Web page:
JANUARY
2012

 

By
Tom Turpin
 
Professor of
Entomology
Purdue University

 

Download the audio files or subscribe to our podcast.

 

 

 

 

1-12-12

Download the audio of On Six Legs: MP3, WMV.

Little Insects on the Prairie


Almost everyone has read or heard a story that begins with, "Once upon a time." That phrase is often used to introduce a fable or a tale with its origins in bygone days. For example, "The Story of the Three Bears" begins, "Once upon a time, there was a little girl named Goldilocks."

Once upon a time in the Midwestern United States there existed a major ecosystem - the tallgrass prairie. It covered some 142 million acres from western Indiana through Illinois and Iowa to the eastern parts of Nebraska and Kansas.

The first Europeans to see the tallgrass prairie called it a treeless plain and generally did not perceive the land to be of much value. Some of the first farmers agreed, and in the words of one Illinois settler, "The land here is the worst I have seen since I left the banks of the Ohio." Indeed, Thomas Jefferson acquired most of this area for the United States as part of the Louisiana Purchase for three cents an acre.

In "Where the Sky Began: Land of the Tallgrass Prairie," author John Madson described the ecosystem as "a sunlit wilderness of grass and flowers." Today, very little of the original tallgrass prairie exists. It has been plowed and converted to crop production. We now call the area the Corn Belt.

Prairie specialists such as Madson have long debated the origin of the tallgrass prairies. Why wasn't it covered with trees, as was the case to the east, north and south? Why was it different than the shortgrass prairies to the west in the high plains? The amount of rainfall probably was the reason for the latter. But the reason for the lack of trees is less obvious. It might be soil types, the influence of glaciations, moisture evaporation rates or even prairie fires.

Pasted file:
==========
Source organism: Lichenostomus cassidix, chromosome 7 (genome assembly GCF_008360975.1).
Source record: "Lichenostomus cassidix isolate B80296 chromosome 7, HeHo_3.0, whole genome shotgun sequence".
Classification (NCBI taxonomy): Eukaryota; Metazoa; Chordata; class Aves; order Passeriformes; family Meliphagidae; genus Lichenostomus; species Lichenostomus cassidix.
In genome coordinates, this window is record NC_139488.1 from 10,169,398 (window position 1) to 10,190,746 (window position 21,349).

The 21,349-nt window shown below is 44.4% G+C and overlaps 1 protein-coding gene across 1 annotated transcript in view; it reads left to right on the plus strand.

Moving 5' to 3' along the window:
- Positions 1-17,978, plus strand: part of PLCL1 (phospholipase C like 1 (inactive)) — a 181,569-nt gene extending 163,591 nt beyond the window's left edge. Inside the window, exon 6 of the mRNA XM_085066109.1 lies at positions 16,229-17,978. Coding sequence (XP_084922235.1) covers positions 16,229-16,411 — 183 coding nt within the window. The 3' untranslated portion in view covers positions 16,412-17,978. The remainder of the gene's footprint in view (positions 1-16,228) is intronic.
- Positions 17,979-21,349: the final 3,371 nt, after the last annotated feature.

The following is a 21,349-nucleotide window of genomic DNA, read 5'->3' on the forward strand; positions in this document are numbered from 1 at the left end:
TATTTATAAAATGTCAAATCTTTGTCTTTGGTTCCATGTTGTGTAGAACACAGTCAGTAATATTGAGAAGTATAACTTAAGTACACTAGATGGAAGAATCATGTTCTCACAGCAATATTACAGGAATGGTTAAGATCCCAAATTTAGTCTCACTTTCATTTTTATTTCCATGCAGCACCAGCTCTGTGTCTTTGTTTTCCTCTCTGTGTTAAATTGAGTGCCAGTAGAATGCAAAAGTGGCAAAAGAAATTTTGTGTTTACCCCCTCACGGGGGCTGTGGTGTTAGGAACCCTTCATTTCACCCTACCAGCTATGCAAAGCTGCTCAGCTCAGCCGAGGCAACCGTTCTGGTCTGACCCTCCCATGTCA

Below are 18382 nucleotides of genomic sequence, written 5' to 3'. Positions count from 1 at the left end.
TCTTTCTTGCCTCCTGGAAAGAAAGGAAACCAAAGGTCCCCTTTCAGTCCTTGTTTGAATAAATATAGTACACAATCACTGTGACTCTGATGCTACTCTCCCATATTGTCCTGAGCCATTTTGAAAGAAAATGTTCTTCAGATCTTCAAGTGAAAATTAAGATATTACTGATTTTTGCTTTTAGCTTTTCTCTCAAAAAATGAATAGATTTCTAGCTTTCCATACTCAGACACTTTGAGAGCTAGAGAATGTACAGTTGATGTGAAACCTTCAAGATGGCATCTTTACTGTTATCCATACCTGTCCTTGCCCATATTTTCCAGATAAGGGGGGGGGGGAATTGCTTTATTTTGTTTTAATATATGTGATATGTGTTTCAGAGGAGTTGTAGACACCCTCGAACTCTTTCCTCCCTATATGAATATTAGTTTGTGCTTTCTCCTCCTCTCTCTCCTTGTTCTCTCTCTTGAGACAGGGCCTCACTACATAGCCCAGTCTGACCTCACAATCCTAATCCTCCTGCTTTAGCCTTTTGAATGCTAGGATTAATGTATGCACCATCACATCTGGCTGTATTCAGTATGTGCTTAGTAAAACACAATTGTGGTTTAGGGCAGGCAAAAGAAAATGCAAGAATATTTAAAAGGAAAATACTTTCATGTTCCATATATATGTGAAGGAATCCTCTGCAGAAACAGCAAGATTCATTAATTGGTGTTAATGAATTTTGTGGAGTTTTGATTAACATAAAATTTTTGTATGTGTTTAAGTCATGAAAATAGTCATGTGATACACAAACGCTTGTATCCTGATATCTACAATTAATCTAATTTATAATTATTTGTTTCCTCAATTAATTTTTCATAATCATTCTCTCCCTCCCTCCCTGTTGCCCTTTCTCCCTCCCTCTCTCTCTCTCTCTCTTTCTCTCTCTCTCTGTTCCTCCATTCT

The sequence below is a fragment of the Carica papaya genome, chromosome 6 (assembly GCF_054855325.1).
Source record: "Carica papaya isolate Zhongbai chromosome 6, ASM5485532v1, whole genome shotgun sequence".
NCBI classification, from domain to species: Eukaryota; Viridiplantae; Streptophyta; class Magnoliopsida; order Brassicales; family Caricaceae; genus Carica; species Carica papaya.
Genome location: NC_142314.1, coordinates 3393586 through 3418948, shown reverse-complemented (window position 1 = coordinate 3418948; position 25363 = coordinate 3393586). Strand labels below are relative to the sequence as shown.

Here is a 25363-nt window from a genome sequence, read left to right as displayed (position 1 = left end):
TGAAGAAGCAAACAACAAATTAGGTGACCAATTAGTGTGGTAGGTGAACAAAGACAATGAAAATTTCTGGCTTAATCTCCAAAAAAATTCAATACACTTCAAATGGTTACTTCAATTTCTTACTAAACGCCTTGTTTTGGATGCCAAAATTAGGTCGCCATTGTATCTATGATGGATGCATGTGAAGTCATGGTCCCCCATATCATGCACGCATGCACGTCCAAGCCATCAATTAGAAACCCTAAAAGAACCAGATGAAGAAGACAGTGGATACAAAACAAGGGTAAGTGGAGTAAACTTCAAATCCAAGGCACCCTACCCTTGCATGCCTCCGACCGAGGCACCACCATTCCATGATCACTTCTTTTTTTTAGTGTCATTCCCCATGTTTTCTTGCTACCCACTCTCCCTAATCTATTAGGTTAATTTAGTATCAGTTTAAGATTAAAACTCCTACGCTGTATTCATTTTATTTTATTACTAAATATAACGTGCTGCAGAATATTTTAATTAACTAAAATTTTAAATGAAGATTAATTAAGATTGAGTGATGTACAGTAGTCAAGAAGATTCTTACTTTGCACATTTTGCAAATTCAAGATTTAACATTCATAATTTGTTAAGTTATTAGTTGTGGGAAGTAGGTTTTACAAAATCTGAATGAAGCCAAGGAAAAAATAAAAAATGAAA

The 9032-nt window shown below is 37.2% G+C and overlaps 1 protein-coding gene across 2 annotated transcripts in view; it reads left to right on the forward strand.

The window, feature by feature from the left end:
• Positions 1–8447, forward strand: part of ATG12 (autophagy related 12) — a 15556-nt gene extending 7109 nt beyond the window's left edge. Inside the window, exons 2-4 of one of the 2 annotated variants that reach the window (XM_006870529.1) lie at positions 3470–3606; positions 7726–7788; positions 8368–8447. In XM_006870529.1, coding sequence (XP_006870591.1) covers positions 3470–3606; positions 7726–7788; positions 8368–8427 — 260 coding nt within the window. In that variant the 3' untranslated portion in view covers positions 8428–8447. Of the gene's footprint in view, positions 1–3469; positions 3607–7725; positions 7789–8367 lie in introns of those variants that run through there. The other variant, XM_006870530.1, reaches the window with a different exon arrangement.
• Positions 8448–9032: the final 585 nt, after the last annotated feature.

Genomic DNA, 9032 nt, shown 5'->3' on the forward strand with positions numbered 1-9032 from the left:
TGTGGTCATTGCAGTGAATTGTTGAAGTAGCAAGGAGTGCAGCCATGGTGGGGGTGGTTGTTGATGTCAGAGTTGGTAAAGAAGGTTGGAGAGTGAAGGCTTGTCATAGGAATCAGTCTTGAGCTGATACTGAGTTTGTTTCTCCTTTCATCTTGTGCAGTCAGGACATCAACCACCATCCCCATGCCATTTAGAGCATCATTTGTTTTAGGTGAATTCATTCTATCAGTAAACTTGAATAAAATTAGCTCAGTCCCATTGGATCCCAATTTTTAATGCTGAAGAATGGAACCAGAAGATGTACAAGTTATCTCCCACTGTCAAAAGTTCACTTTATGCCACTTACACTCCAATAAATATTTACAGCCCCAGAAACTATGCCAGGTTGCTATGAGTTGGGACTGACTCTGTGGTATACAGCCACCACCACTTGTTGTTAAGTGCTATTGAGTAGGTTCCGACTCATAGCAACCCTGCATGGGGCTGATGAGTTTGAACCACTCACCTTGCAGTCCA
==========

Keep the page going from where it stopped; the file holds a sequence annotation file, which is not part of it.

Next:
At one point tallgrass prairies were a distinct ecosystem of the United States, as were the steppes of Eurasia, the pampas of South America, or the veldts of Africa. When it came to wildlife, the tallgrass prairies were a transitional zone between the forests and the Western plains. For example, the prairies included bison from the West and elk, otter and beaver from forest habitats. The tallgrass prairie offered a wonderful edge habitat where forests followed creeks and rivers.

How about insects? What was the insect fauna like on the tallgrass prairie? For one thing, all those prairie flowers required insect pollinators. Native bees were everywhere on the prairie; by some estimates nearly a thousand species existed in the tallgrass prairie region.

bee
Bumble bee

Most prairie bees are what scientists call solitary bees, not social bees such as bumble bees that live in a colony. Bumble bees were certainly common on the prairie. Honey bees, on the other hand, were absent until European settlers transported them to North America.

Two of the most common types of insects associated with prairie habitats belong to the orders Hemiptera and Diptera - the true bugs and the flies. All true bugs and most flies are equipped with piercing and sucking mouths. That means they pierce their plant or animal food and suck out juice, such as sap or blood, for their use. One such bug that was common on the prairie was the chinch bug, which later became a well-known pest of wheat and corn grown on the prairie soils.

Flies were also common. Bee flies, creatures that look like bees but are flies, are often seen around prairie flowers. Biting flies, such as mosquitoes and horse and deer flies, were also found on the prairie. These flies spent their lives as immatures in the water puddles that existed throughout the prairie habitat and emerged to make life miserable for animals that lived on or venture onto the prairie during summers.

The insect associated more than any other with prairie habitats is the aptly-named grasshopper. Grasshoppers have chewing mouthparts adapted to consume the rather rough leaves of prairie plants and do well in high-temperature habitats.

But the most famous prairie grasshopper of all did not live in the tallgrass prairies. I'm referring to the famous Rocky Mountain locust, a type of migratory grasshopper, which flew from the foothills of the Rockies onto the Great Plains. This great cloud of insects destroyed all the vegetation in its path.

But no longer. The Rocky Mountain locust appears to be extinct. Both the locust and the tallgrass prairie are part of an American story that begins, "Once upon a time, there was a big prairie with some large flying grasshoppers…"

 

Writer: Tom Turpin
Editor: Olivia Maddox